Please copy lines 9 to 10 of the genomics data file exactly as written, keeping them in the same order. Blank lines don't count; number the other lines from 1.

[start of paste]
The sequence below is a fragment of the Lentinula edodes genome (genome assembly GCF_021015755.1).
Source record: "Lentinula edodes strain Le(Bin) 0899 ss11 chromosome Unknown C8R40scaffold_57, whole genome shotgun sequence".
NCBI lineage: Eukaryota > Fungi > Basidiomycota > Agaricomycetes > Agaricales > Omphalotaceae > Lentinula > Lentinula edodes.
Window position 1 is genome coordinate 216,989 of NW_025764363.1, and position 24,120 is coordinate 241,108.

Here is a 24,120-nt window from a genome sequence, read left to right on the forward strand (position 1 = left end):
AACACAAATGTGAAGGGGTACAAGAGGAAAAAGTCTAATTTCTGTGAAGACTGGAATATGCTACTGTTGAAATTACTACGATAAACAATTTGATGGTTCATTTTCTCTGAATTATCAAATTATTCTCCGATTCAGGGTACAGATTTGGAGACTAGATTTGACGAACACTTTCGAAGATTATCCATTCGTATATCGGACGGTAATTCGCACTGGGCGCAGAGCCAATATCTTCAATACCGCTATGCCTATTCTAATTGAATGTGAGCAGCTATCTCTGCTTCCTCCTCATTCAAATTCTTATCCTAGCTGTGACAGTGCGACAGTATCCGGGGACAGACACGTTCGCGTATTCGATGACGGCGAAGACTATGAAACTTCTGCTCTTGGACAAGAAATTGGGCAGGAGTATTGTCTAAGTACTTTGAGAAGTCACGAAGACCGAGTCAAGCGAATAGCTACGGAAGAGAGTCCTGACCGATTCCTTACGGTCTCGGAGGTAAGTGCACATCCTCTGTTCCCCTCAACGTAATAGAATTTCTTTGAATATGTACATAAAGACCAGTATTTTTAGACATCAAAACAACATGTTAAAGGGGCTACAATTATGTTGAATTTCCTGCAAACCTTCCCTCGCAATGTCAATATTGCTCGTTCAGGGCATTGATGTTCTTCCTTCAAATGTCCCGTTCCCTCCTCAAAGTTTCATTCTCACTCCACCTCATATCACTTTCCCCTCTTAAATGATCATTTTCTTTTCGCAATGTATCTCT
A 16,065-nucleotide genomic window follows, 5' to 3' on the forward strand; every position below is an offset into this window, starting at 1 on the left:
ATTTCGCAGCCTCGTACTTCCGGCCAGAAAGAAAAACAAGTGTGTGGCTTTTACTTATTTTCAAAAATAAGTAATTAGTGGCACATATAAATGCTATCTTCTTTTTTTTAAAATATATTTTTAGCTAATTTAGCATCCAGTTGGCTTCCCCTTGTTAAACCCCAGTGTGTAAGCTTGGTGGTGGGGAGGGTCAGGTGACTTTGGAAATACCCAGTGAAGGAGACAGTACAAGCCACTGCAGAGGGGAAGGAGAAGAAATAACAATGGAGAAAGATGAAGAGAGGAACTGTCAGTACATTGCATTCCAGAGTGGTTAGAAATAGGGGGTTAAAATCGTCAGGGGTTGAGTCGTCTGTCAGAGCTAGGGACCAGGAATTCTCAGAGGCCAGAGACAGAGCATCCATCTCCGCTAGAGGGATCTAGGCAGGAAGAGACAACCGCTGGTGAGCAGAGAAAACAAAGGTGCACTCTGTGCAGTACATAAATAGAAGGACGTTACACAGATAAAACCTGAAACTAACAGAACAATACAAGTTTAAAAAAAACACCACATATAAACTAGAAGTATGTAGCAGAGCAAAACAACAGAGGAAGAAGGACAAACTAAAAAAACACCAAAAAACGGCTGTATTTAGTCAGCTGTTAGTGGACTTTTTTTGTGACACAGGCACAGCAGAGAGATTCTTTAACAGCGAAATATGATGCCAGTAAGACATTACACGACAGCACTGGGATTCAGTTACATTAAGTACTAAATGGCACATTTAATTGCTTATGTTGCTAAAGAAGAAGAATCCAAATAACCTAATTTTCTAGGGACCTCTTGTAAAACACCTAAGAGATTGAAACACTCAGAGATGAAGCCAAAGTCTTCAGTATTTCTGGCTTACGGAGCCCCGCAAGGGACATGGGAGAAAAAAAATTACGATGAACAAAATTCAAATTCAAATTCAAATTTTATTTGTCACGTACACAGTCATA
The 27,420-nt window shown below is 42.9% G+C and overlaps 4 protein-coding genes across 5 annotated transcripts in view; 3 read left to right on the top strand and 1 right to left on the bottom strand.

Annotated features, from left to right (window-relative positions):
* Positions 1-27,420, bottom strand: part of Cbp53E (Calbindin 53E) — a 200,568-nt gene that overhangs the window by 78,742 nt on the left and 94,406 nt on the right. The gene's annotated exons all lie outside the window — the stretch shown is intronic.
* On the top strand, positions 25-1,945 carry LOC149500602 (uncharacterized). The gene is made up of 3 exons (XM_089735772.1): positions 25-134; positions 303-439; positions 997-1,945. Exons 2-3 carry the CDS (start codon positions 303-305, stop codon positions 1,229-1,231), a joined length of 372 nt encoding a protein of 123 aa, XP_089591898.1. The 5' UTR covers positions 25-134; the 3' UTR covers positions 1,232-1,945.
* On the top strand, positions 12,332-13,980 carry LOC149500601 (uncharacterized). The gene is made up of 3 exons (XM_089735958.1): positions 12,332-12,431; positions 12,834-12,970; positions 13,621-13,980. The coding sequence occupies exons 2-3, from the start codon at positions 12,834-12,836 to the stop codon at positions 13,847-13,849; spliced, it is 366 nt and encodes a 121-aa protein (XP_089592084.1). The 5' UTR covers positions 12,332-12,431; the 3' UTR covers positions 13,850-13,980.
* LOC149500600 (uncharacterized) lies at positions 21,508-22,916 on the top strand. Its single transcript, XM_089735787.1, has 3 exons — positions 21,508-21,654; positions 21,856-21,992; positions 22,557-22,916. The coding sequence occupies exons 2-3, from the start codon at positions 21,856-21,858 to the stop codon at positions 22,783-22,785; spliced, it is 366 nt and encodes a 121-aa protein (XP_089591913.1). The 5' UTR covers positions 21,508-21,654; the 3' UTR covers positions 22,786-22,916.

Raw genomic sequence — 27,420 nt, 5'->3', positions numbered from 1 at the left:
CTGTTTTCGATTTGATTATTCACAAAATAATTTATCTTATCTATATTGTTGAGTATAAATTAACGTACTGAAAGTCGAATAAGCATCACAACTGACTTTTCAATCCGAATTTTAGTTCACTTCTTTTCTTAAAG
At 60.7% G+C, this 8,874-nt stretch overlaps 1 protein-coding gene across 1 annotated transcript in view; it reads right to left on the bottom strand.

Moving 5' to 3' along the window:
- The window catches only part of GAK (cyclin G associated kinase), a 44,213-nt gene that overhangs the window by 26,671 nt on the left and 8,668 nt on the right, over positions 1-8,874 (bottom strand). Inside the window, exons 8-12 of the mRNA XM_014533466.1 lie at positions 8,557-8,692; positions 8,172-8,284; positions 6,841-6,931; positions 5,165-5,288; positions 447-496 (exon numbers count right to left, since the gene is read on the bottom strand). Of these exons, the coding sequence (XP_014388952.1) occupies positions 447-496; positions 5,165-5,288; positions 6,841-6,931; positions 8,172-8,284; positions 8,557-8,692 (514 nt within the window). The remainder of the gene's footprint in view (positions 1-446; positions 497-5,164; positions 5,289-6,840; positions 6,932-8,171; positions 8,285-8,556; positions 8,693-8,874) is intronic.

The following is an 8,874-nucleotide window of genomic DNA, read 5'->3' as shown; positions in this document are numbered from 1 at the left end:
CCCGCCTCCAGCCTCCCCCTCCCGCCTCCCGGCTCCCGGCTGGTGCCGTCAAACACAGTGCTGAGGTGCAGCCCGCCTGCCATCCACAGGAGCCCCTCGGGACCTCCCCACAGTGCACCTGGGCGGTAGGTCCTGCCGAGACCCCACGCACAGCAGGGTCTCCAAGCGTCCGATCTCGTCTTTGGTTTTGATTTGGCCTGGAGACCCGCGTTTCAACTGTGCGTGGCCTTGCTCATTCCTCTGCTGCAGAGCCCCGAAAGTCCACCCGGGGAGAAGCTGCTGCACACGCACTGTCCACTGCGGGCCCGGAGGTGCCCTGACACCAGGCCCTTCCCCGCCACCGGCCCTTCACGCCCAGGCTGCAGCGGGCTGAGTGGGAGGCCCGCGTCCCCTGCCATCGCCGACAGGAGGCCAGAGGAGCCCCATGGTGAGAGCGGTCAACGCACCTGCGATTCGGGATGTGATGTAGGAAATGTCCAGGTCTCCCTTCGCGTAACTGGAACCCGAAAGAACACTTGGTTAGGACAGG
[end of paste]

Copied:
The 27,420-nt window shown below is 42.9% G+C and overlaps 4 protein-coding genes across 5 annotated transcripts in view; 3 read left to right on the top strand and 1 right to left on the bottom strand.

Annotated features, from left to right (window-relative positions):